The Main Street Lending Program (MSLP) originated as part of the CARES Act in March. It was meant to provide capital to companies that didn’t qualify for the Paycheck Protection Program (PPP) but still needed assistance during the initial COVID-19 shutdown. The Federal Reserve recently lowered the minimum loan size requirement – this time dropping it from $250,000 to $100,000.
While the initial loan minimum was $1 million, it has been lowered a few times due to low uptake. To date, there have only been about 400 loans totaling $3.7 billion out of the $600 billion lending limit.
Borrowers can qualify for both a PPP loan and a MSLP loan. The Federal Reserve has clarified that PPP loans less than $2 million may be excluded when determining the maximum MSLP loan size.
While some lenders and potential borrowers do not view the terms as favorable, including the fact that 70% of principal is due in the fifth and final year of the loan term, this may still be a good option for companies that need assistance.
What you need to know
This chart summarizes the program:
||Characteristics of Main Street For-Profit Business Loan Types
||New loan facility
||Priority loan facility
||Expanded loan facility
||Prinicipal deferred for two years. Years 3-5: 15%, 15%, 70%
||Deferred for one year
||LIBOR + 3%
||$100,000 to $35 million
||$100,000 to $50 million
||$10 million to $300 million
|Maximum combined debt to adjusted 2019 EBITDA
|Lender participation rate
|Fed participation rate
||Yes, without penalty
|Business size limits
||15,000 employees or fewer, or 2019 revenues of $5 billion or less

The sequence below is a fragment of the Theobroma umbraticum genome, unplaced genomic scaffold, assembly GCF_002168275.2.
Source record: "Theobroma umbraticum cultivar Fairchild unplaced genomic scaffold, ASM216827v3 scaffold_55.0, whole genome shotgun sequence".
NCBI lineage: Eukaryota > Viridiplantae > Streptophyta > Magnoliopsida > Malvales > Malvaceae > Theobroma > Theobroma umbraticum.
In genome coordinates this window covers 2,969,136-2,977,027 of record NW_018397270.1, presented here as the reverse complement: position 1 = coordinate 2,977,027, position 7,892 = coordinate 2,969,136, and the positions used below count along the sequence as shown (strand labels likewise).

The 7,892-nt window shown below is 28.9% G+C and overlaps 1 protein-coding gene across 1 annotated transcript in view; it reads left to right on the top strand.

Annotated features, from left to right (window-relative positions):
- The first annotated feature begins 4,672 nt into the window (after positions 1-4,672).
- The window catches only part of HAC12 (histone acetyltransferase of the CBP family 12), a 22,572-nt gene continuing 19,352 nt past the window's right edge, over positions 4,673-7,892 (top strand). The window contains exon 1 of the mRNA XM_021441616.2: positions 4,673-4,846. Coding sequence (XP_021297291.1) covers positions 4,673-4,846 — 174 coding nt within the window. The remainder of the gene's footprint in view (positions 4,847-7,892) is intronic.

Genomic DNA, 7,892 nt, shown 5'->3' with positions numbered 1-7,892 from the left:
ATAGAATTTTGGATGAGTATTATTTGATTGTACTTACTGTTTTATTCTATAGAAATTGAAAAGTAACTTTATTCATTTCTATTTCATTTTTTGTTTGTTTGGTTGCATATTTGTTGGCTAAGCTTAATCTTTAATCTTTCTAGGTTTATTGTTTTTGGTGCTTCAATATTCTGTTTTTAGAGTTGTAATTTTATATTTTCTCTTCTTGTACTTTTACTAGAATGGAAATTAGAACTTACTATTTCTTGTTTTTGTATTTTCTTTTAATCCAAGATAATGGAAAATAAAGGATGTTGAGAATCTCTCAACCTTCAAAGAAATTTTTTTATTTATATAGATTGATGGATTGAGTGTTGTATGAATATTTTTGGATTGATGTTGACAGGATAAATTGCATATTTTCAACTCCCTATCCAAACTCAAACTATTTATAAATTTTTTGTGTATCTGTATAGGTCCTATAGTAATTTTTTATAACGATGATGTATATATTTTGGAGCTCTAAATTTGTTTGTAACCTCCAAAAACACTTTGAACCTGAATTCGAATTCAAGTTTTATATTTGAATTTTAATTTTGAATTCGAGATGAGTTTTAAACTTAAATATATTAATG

||Origination and transaction fees may apply
Further detail on each type of loan is available via these Federal Reserve term sheets:
Similar characteristics exist for nonprofit organizations:
Of note, there is a limited supply of Main Street Program lenders. Borrowers can find eligible lenders in their state by using this map and corresponding list from the Federal Reserve of Boston.
For additional information and applicability to your situation, we recommend consulting with your AGH tax advisor or Shawn Sullivan using the information below.
NOTE: Any advice contained in this material is not intended or written to be tax advice, and cannot be relied upon as such, nor can it be used for the purpose of avoiding tax penalties that may be imposed by the IRS or states, or promoting, marketing or recommending to another party any transaction or matter addressed herein.
Executive Vice President
Shawn leads the firm’s tax group and serves on AGH’s board of directors. In addition to enhancing business performance to minimize tax consequences, he has extensive experience in mergers and acquisitions, international tax and business structuring. Shawn has public and private experience in the fields of tax and accounting and works frequently with clients in the manufacturing, automotive, wholesale distribution, real estate development and construction industries.
A certified public accountant, Shawn is a member of the American Institute of Certified Public Accountants, the Kansas Society of Certified Public Accountants (KSCPA) and chairs the KSCPA Committee on Taxation.